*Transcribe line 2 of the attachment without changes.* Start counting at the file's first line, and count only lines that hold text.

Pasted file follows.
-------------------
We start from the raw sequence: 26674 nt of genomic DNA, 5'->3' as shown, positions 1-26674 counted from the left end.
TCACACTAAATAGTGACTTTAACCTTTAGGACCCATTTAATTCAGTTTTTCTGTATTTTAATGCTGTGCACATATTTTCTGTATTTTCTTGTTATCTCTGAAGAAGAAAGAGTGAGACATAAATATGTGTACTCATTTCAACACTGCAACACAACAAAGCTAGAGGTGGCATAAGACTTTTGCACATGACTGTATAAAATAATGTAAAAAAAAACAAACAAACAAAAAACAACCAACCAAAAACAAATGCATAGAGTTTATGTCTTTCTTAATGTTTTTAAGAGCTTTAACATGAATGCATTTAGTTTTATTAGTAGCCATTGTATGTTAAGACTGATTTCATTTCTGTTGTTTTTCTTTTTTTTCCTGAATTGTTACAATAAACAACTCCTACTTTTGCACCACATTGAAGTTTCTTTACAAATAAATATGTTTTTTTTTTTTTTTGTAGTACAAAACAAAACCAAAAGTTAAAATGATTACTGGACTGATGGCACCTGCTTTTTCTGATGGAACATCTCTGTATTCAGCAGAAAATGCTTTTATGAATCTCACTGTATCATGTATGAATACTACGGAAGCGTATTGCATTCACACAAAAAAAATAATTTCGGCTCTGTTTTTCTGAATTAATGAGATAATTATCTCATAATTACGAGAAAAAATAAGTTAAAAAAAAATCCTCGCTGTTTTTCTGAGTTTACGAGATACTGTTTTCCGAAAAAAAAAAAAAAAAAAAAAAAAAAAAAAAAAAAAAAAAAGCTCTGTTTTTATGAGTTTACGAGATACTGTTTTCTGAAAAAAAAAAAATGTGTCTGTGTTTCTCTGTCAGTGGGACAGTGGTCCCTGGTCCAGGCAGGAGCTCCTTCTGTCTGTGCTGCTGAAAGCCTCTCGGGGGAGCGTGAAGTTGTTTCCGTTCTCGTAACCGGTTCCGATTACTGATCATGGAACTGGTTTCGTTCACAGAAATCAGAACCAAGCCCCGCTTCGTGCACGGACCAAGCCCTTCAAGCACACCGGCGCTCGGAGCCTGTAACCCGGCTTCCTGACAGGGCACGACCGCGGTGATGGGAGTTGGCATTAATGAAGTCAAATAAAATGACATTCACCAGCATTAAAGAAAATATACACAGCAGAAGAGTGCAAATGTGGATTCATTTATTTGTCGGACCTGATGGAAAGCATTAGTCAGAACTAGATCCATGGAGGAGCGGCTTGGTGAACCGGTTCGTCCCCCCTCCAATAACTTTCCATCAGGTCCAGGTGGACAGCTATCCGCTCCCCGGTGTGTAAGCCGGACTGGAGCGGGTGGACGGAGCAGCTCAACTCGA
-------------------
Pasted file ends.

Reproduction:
TCACACTAAATAGTGACTTTAACCTTTAGGACCCATTTAATTCAGTTTTTCTGTATTTTAATGCTGTGCACATATTTTCTGTATTTTCTTGTTATCTCTGAAGAAGAAAGAGTGAGACATAAATATGTGTACTCATTTCAACACTGCAACACAACAAAGCTAGAGGTGGCATAAGACTTTTGCACATGACTGTATAAAATAATGTAAAAAAAAACAAACAAACAAAAAACAACCAACCAAAAACAAATGCATAGAGTTTATGTCTTTCTTAATGTTTTTAAGAGCTTTAACATGAATGCATTTAGTTTTATTAGTAGCCATTGTATGTTAAGACTGATTTCATTTCTGTTGTTTTTCTTTTTTTTCCTGAATTGTTACAATAAACAACTCCTACTTTTGCACCACATTGAAGTTTCTTTACAAATAAATATGTTTTTTTTTTTTTTTGTAGTACAAAACAAAACCAAAAGTTAAAATGATTACTGGACTGATGGCACCTGCTTTTTCTGATGGAACATCTCTGTATTCAGCAGAAAATGCTTTTATGAATCTCACTGTATCATGTATGAATACTACGGAAGCGTATTGCATTCACACAAAAAAAATAATTTCGGCTCTGTTTTTCTGAATTAATGAGATAATTATCTCATAATTACGAGAAAAAATAAGTTAAAAAAAAATCCTCGCTGTTTTTCTGAGTTTACGAGATACTGTTTTCCGAAAAAAAAAAAAAAAAAAAAAAAAAAAAAAAAAAAAAAAAAGCTCTGTTTTTATGAGTTTACGAGATACTGTTTTCTGAAAAAAAAAAAATGTGTCTGTGTTTCTCTGTCAGTGGGACAGTGGTCCCTGGTCCAGGCAGGAGCTCCTTCTGTCTGTGCTGCTGAAAGCCTCTCGGGGGAGCGTGAAGTTGTTTCCGTTCTCGTAACCGGTTCCGATTACTGATCATGGAACTGGTTTCGTTCACAGAAATCAGAACCAAGCCCCGCTTCGTGCACGGACCAAGCCCTTCAAGCACACCGGCGCTCGGAGCCTGTAACCCGGCTTCCTGACAGGGCACGACCGCGGTGATGGGAGTTGGCATTAATGAAGTCAAATAAAATGACATTCACCAGCATTAAAGAAAATATACACAGCAGAAGAGTGCAAATGTGGATTCATTTATTTGTCGGACCTGATGGAAAGCATTAGTCAGAACTAGATCCATGGAGGAGCGGCTTGGTGAACCGGTTCGTCCCCCCTCCAATAACTTTCCATCAGGTCCAGGTGGACAGCTATCCGCTCCCCGGTGTGTAAGCCGGACTGGAGCGGGTGGACGGAGCAGCTCAACTCGA